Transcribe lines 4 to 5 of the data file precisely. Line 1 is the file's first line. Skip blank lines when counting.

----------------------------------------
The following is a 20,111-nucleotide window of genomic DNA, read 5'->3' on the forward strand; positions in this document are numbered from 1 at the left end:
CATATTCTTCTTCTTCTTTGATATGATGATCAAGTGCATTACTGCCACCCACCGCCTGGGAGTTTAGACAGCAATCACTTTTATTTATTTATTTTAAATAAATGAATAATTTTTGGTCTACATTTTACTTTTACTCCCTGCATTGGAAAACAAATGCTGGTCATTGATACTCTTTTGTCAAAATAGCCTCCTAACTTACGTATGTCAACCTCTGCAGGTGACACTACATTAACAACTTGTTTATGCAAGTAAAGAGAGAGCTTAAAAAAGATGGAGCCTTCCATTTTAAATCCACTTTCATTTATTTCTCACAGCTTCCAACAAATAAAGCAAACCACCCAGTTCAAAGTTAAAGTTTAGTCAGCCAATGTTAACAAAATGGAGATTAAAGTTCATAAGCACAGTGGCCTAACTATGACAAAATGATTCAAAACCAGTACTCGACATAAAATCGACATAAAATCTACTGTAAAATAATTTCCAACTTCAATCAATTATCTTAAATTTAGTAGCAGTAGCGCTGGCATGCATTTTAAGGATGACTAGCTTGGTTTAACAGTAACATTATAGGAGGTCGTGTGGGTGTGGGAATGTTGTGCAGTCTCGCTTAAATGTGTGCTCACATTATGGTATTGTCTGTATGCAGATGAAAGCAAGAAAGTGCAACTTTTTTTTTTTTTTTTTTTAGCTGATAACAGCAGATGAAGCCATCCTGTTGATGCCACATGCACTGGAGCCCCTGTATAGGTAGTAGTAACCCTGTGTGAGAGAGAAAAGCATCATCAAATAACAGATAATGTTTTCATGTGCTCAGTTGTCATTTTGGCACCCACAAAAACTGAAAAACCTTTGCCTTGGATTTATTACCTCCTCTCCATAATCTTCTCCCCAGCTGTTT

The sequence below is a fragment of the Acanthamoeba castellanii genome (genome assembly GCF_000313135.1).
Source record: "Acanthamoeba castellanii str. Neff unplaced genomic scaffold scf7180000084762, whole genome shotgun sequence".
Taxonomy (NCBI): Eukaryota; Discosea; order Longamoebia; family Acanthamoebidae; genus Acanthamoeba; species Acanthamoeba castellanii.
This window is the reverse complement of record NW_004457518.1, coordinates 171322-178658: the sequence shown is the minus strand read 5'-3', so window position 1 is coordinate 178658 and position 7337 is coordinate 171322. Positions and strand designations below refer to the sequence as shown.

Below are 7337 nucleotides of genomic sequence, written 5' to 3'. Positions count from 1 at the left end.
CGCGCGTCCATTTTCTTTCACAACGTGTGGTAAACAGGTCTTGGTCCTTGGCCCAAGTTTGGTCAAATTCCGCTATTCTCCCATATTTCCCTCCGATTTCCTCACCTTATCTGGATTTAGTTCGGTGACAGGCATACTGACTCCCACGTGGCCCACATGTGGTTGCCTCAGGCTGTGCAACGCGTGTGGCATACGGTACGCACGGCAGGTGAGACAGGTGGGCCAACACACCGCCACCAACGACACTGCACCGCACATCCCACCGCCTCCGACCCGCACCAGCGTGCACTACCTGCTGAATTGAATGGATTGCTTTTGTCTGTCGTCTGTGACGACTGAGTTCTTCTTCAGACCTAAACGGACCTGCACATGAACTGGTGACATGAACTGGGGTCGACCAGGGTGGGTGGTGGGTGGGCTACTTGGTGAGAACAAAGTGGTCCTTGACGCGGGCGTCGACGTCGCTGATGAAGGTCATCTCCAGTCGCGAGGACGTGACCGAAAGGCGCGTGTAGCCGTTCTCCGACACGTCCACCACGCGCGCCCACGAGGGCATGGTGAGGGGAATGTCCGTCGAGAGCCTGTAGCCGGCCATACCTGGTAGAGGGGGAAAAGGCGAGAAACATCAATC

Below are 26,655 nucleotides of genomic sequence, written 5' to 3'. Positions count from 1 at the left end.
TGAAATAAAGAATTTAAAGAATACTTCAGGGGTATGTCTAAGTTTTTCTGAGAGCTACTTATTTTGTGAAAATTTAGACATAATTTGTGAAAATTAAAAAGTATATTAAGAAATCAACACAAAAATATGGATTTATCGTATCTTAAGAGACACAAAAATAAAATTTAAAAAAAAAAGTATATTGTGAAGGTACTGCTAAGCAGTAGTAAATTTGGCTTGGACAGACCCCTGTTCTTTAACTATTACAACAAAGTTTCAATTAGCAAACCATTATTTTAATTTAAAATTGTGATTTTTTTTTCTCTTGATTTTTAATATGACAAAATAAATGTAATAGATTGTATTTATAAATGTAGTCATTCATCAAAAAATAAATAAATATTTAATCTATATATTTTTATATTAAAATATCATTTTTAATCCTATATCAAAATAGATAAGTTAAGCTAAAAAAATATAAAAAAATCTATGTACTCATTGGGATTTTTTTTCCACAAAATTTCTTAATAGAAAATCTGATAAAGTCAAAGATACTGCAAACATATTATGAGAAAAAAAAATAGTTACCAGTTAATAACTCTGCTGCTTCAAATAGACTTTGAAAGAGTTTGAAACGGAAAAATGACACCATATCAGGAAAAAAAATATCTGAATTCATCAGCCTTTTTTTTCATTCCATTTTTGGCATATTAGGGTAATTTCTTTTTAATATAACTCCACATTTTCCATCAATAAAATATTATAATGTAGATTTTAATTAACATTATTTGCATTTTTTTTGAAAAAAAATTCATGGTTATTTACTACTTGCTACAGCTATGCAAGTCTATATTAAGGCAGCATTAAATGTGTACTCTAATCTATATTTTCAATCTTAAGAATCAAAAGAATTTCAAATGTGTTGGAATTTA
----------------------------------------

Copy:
Source record: "Acanthamoeba castellanii str. Neff unplaced genomic scaffold scf7180000084762, whole genome shotgun sequence".
Taxonomy (NCBI): Eukaryota; Discosea; order Longamoebia; family Acanthamoebidae; genus Acanthamoeba; species Acanthamoeba castellanii.